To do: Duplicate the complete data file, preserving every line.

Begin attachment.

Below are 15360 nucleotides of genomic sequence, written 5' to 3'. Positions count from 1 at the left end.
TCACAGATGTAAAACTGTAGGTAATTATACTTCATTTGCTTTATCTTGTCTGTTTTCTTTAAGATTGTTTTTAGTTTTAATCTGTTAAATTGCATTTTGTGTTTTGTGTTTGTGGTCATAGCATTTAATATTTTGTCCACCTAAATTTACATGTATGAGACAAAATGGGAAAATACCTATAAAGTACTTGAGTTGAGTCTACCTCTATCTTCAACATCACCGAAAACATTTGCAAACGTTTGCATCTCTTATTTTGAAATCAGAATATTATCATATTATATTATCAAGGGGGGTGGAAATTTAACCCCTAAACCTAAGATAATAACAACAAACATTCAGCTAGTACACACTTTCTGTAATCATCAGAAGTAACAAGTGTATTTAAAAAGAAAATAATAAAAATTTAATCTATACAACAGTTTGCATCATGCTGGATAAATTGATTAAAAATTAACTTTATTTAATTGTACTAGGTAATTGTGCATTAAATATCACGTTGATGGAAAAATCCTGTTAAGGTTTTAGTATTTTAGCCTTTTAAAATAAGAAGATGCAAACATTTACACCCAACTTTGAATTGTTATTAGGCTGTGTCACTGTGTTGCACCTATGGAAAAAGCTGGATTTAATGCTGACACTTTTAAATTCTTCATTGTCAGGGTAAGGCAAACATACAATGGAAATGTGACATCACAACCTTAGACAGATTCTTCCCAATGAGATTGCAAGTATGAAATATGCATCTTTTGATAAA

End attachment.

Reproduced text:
Below are 15360 nucleotides of genomic sequence, written 5' to 3'. Positions count from 1 at the left end.
TCACAGATGTAAAACTGTAGGTAATTATACTTCATTTGCTTTATCTTGTCTGTTTTCTTTAAGATTGTTTTTAGTTTTAATCTGTTAAATTGCATTTTGTGTTTTGTGTTTGTGGTCATAGCATTTAATATTTTGTCCACCTAAATTTACATGTATGAGACAAAATGGGAAAATACCTATAAAGTACTTGAGTTGAGTCTACCTCTATCTTCAACATCACCGAAAACATTTGCAAACGTTTGCATCTCTTATTTTGAAATCAGAATATTATCATATTATATTATCAAGGGGGGTGGAAATTTAACCCCTAAACCTAAGATAATAACAACAAACATTCAGCTAGTACACACTTTCTGTAATCATCAGAAGTAACAAGTGTATTTAAAAAGAAAATAATAAAAATTTAATCTATACAACAGTTTGCATCATGCTGGATAAATTGATTAAAAATTAACTTTATTTAATTGTACTAGGTAATTGTGCATTAAATATCACGTTGATGGAAAAATCCTGTTAAGGTTTTAGTATTTTAGCCTTTTAAAATAAGAAGATGCAAACATTTACACCCAACTTTGAATTGTTATTAGGCTGTGTCACTGTGTTGCACCTATGGAAAAAGCTGGATTTAATGCTGACACTTTTAAATTCTTCATTGTCAGGGTAAGGCAAACATACAATGGAAATGTGACATCACAACCTTAGACAGATTCTTCCCAATGAGATTGCAAGTATGAAATATGCATCTTTTGATAAA